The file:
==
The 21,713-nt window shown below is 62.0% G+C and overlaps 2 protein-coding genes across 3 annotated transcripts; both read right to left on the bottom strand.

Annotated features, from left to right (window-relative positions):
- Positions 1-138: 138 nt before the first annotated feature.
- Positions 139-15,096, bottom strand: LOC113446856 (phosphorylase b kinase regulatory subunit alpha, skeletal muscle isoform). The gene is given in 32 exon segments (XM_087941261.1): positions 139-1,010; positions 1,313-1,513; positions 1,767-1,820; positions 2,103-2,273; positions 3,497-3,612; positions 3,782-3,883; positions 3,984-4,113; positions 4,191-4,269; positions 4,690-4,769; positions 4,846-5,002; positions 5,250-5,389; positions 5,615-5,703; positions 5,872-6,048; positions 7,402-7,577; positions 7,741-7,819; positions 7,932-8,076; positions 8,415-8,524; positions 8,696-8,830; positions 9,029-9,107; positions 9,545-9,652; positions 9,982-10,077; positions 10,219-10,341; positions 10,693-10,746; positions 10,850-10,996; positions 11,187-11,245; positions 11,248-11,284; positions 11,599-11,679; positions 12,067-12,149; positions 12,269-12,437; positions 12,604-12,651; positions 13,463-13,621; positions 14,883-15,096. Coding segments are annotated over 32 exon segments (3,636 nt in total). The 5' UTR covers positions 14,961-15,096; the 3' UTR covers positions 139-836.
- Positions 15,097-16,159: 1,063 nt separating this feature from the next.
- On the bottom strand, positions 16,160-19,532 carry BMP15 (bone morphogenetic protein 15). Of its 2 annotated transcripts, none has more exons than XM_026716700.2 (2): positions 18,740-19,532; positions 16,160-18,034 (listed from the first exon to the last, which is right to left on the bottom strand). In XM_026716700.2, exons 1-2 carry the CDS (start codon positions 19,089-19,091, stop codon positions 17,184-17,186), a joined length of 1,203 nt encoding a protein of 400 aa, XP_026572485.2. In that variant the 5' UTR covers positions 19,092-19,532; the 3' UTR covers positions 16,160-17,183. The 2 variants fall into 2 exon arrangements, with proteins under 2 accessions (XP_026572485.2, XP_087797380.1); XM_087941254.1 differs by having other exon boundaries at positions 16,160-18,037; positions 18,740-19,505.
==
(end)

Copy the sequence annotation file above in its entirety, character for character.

The 21,713-nt window shown below is 62.0% G+C and overlaps 2 protein-coding genes across 3 annotated transcripts; both read right to left on the bottom strand.

Annotated features, from left to right (window-relative positions):
- Positions 1-138: 138 nt before the first annotated feature.
- Positions 139-15,096, bottom strand: LOC113446856 (phosphorylase b kinase regulatory subunit alpha, skeletal muscle isoform). The gene is given in 32 exon segments (XM_087941261.1): positions 139-1,010; positions 1,313-1,513; positions 1,767-1,820; positions 2,103-2,273; positions 3,497-3,612; positions 3,782-3,883; positions 3,984-4,113; positions 4,191-4,269; positions 4,690-4,769; positions 4,846-5,002; positions 5,250-5,389; positions 5,615-5,703; positions 5,872-6,048; positions 7,402-7,577; positions 7,741-7,819; positions 7,932-8,076; positions 8,415-8,524; positions 8,696-8,830; positions 9,029-9,107; positions 9,545-9,652; positions 9,982-10,077; positions 10,219-10,341; positions 10,693-10,746; positions 10,850-10,996; positions 11,187-11,245; positions 11,248-11,284; positions 11,599-11,679; positions 12,067-12,149; positions 12,269-12,437; positions 12,604-12,651; positions 13,463-13,621; positions 14,883-15,096. Coding segments are annotated over 32 exon segments (3,636 nt in total). The 5' UTR covers positions 14,961-15,096; the 3' UTR covers positions 139-836.
- Positions 15,097-16,159: 1,063 nt separating this feature from the next.
- On the bottom strand, positions 16,160-19,532 carry BMP15 (bone morphogenetic protein 15). Of its 2 annotated transcripts, none has more exons than XM_026716700.2 (2): positions 18,740-19,532; positions 16,160-18,034 (listed from the first exon to the last, which is right to left on the bottom strand). In XM_026716700.2, exons 1-2 carry the CDS (start codon positions 19,089-19,091, stop codon positions 17,184-17,186), a joined length of 1,203 nt encoding a protein of 400 aa, XP_026572485.2. In that variant the 5' UTR covers positions 19,092-19,532; the 3' UTR covers positions 16,160-17,183. The 2 variants fall into 2 exon arrangements, with proteins under 2 accessions (XP_026572485.2, XP_087797380.1); XM_087941254.1 differs by having other exon boundaries at positions 16,160-18,037; positions 18,740-19,505.